|Disposable income: 44% higher in real terms|
|Prices rising at 4.8% on average compared to 9% in 1994|
|Budget deficit 3.9% of GDP as opposed to 7.1% in 1994|
|Labour market participation 58 as opposed to 47, an overall improvement of 22% (Black participation improved by 30%)|
|Employment||15 667 000||7 971 000||96.4% growth|
|Housing||12 404 199||5 794 349||1042 formal houses built every day since ‘94|
|Access to piped water||15 218 753||7 234 023||1094 houses supplied every day|
|Electricity Provision||15 262 235||5 220 8261||1335 houses connected every day|
|Vehicle Ownership||6 905 933||3 851 048||79% growth|
|Education||369 903 blacks passed Grade 12||259 passed in 1955||142 702% improvement|
|University Population||807 663||211 758 in 1985||281% growth|
|HIV/Aids||321 497 new infections||646 806 new infections||50% decline|
|Registered nurses||136 954||91 011 in 1998||50% growth|
|Doctors||18 642||11 472 in 2000||62% growth|
|Murders per 100 000 population||34||67||49.3% decline|
This table shows that between 2001 and 2015 there has been a 74% decline in the population situated in LSM’s 1-3, and 49% growth in those situated in LSM’s 4-7, and a 53% growth in those situated in LSM’s 8-10.
Poverty: SAIRR claims that there has been a reduction from 51.8% of blacks living in poverty in 1996 to 19.9% in 2105.
This is contentious, if extreme poverty is defined as ‘people living without access to safe shelter, potable fresh water and regular electricity supply; with little or no access to education, proper nutrition and adequate clothing; and with little or no access to regular income (Economist definition), I would argue that less than 5% of South Africans live ‘in that space’. 16 million citizens receiving social grants at a cost of R160 billion must count for something!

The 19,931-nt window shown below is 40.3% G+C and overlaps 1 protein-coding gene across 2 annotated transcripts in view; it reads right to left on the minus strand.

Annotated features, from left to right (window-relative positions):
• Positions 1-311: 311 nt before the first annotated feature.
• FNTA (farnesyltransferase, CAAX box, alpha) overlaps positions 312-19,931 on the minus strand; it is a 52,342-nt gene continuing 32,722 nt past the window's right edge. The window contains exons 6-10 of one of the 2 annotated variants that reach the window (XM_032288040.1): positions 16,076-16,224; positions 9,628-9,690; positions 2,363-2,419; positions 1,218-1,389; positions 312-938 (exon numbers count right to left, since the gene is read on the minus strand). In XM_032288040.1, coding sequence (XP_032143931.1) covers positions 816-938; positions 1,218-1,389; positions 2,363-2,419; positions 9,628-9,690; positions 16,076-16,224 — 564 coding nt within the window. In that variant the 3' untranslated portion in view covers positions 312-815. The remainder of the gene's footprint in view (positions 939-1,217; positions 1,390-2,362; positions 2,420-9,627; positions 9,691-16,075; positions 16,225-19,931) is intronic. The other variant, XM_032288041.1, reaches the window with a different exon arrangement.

Unemployment: The official stats tell us that 8 million South African economically active citizens are ‘officially’ unemployed, BUT the UCT-Unilever Research Institute indicates that 6.5 million are ‘economically engaged’ in the informal sector.
Numbers vary, but some estimate the value of the informal sector to be in the order of R850 billion per annum, growing at +/- 5%, some 25% of GDP – much of it below the ‘tax’ radar.
Inequality: What these numbers undeniably show is that while inequality remains high, and is of much concern, it has not been at the expense of the poor. In fact to the contrary, comparatively the poor have become less poor than the rich have become ‘more rich’ – nicely bad English, but you get my meaning! But seriously, more people have migrated out of LSM’s 1-3 than have migrated into LSM’s 8-10.
This table shows the dramatic growth in university student numbers and the massive change in the racial mix. Along with Brexit and Trump who would have got that right ……. albeit 20 years ago?
Conclusion: SAIRR “Good analyses of South Africa are those that are able to read the good with the bad and tolerate the apparent contradictions to reach conclusions that say: “Yes, we have problems, but we have also made remarkable progress that serves as a foundation upon which we can build a much better country.”